Cowboy Ventures goes bigger with $260M across two new funds, including an opportunity fund • TechCrunch

Cowboy Ventures, the Bay Area-based seed-stage focused fund founded by celebrity investor Aileen Lee, has closed two new funds totaling $260 million in capital commitments. The outfit raised $140 million in commitments for its fourth flagship fund and an additional $120 million for its first opportunity-type fund (its “Mustang Fund”).

The amount is greater than all the capital the company has raised from its previous funds, which stood at $40 million, $60 million and $95 million, respectively. Again, the team has grown over the years from a one-man business to one with a team of investors, including fintech specialist Jill Williams, whom Lee recruited from Anthemis, and Amanda Robson, who has retired from Norwest Venture Partners, where she worked with numerous enterprise software companies, including some focused on AI and robotics. (Longtime Silicon Valley attorney Ted Wang is also closely associated with the fund as a “board partner” and advises more than a dozen companies in its portfolio.)

It’s easy to see why LPs have committed more capital to Cowboy, even in a market that appears to be actively shrinking given the broader market turmoil.

First and foremost are its numbers, which look good, especially given the size of its previous funds. Cowboy was an early investor in Guild Education, for example, an online education company that focuses on developing frontline employees, and was valued at $4.4 billion when it closed its last funding round in June of last year. Cowboy is also a seed investor in security and compliance automation platform Drata, which was awarded a $2 billion valuation in December when it raised $200 million in funding. C-series.

Picture credits: Cowboy Ventures

In a conversation with Lee, Williams and Robson late last week, Lee noted that Cowboy sees itself as a generalist company, but that 70% of its most recent fund went to corporate startups. and 30% to mainstream startups, given that Cowboy has also enjoyed success with the latter. (Most notably, one of his first checks went to Dollar Shave Club, the men’s grooming company Unilever acquired in 2016 for $1 billion.)

Other bets from the company include, a startup that automates accounting processes that just closed a $52 million Series C round in December; Homebase, a platform for small and medium-sized businesses that helps with scheduling, payroll, cash advances, and human resources and has raised approximately $100 million from investors to date; and SVT Robotics, whose software organizes robots in warehouses and factories (it closed $25 million in Series A funding in late 2021).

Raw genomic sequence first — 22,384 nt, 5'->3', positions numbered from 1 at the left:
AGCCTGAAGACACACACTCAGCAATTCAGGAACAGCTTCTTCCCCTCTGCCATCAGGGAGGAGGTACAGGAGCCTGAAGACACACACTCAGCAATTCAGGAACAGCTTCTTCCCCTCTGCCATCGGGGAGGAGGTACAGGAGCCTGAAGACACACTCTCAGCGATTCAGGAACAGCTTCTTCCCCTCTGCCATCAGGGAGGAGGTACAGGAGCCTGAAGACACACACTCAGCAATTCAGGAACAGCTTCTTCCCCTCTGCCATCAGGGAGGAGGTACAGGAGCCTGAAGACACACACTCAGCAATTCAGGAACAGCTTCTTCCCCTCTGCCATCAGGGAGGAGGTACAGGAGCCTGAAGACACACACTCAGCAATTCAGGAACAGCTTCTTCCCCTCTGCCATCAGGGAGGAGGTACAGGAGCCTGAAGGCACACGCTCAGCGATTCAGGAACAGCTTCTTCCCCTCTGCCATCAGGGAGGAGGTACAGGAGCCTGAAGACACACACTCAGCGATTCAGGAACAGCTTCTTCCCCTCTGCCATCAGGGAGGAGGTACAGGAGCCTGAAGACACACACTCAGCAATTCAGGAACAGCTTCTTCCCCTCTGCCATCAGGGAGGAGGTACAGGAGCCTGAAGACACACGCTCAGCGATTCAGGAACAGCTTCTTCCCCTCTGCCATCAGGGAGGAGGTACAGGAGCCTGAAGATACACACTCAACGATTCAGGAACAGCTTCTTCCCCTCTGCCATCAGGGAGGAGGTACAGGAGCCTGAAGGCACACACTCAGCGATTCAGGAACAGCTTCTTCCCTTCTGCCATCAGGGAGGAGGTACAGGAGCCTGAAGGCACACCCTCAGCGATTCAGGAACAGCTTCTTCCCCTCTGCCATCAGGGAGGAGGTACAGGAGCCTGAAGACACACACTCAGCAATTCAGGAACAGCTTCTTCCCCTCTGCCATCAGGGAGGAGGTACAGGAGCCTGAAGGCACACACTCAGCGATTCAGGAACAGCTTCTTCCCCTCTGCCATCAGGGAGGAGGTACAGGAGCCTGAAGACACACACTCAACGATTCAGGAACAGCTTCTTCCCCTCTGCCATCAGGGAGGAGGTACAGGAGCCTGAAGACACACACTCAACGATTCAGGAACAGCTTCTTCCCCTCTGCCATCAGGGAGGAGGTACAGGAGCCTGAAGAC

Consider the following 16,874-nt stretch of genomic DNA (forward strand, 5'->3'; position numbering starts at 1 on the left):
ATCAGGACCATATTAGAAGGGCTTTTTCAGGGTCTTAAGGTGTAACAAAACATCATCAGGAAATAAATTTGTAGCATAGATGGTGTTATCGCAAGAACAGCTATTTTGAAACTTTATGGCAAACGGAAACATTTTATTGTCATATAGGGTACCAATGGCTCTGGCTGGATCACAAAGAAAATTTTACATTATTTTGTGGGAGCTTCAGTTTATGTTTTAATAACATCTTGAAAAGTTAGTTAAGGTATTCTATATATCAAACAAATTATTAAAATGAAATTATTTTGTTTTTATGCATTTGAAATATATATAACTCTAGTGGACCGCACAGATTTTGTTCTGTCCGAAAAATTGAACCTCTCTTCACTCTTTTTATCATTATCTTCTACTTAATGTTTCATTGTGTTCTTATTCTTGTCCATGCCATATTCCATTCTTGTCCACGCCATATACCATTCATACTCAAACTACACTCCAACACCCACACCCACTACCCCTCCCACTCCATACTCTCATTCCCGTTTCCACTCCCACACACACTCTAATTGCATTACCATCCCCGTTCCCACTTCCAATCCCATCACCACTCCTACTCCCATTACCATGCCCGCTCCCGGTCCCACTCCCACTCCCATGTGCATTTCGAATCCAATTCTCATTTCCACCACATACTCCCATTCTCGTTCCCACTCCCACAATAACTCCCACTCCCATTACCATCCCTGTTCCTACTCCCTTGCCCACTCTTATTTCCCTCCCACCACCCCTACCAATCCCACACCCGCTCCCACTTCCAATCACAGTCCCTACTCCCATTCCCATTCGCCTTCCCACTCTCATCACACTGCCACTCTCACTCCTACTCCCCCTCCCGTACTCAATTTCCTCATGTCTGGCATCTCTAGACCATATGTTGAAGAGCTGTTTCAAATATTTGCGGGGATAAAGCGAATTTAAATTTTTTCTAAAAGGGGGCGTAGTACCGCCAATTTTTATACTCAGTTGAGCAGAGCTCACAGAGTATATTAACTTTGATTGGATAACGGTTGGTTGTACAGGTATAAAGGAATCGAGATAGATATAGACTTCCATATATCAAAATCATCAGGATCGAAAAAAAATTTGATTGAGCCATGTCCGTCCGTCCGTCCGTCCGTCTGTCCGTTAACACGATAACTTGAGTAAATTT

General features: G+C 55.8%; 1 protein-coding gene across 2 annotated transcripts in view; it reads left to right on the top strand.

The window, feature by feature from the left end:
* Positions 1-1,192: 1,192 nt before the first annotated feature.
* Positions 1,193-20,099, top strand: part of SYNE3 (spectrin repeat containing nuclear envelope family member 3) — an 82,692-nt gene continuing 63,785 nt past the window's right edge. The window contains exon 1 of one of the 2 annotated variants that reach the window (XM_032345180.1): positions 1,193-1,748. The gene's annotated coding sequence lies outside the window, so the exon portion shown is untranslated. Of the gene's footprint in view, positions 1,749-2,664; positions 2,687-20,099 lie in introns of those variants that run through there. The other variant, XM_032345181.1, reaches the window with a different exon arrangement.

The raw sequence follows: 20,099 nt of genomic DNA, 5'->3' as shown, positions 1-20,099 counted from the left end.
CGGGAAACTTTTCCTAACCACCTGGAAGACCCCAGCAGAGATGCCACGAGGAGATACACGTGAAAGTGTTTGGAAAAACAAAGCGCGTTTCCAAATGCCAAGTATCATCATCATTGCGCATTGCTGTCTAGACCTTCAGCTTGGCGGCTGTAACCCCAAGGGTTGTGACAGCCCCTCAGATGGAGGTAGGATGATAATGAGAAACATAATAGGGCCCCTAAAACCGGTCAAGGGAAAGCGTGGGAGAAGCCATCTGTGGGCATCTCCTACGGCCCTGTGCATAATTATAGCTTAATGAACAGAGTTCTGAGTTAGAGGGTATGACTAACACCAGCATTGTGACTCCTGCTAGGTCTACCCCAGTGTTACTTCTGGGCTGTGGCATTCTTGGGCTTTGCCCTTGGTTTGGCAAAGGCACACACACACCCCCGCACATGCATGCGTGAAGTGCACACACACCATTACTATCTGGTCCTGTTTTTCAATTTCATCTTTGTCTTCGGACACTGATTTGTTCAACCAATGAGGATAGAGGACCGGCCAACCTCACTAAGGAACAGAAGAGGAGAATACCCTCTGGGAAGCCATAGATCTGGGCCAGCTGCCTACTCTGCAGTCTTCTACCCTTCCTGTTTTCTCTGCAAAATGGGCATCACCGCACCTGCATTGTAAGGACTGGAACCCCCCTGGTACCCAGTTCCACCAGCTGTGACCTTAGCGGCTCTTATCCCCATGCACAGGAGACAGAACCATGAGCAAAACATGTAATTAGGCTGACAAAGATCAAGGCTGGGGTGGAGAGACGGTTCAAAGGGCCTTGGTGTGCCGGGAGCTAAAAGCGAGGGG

Lee also said that Cowboy prefers to invest in “pre-product” startups (about 70% of his early checks fall into this category) and that because he cultivated a diverse community of founders from the start, about half of the companies in its portfolio were founded or co-founded by a woman and approximately one-third were founded or co-founded by a person of color.

While Cowboy is very focused on the bottom line, Lee says, it also aims to “have a positive impact on the community around us.” We’re not a social impact fund, but we wake up a little excited every day to prove that you can be great at this job and be a caring human being at the same time. »

Indeed, the three partners said the idea was to continue doing what Cowboy has always done, with the added bonus of tapping into an opportunity fund to support its big winners. Although LPs have said they are less and less enthusiastic about these vehicles – it makes it difficult to build their own portfolio when start-ups also tap into later-stage pools of capital – Williams said Cowboy investors had no hesitation in the idea. It was time, she suggested.

“We have written tracking checks for many of our businesses, either through [special purpose vehicles] or through our existing funds, but not necessarily in the check size we would have liked or even [given the room] our founders were giving to us,” she said last week. “Instead of leaving capital on the table to make SPVs, it gives us the opportunity to pursue the exact same strategy but double down on our winners, and our LPs really see that as an extension of that strategy.”

Robson also suggested the team is thrilled to have new capital to put to work after two years of moss. “We’ve seen a lot of additional ideas, and that was especially true in the second half of last year. But with constrained budgets and the higher bar for the value you need to deliver [your customers]”, she said, “we think we’re going to see a lot better ideation as this year goes on and the dust settles on what the new normal for the environment is.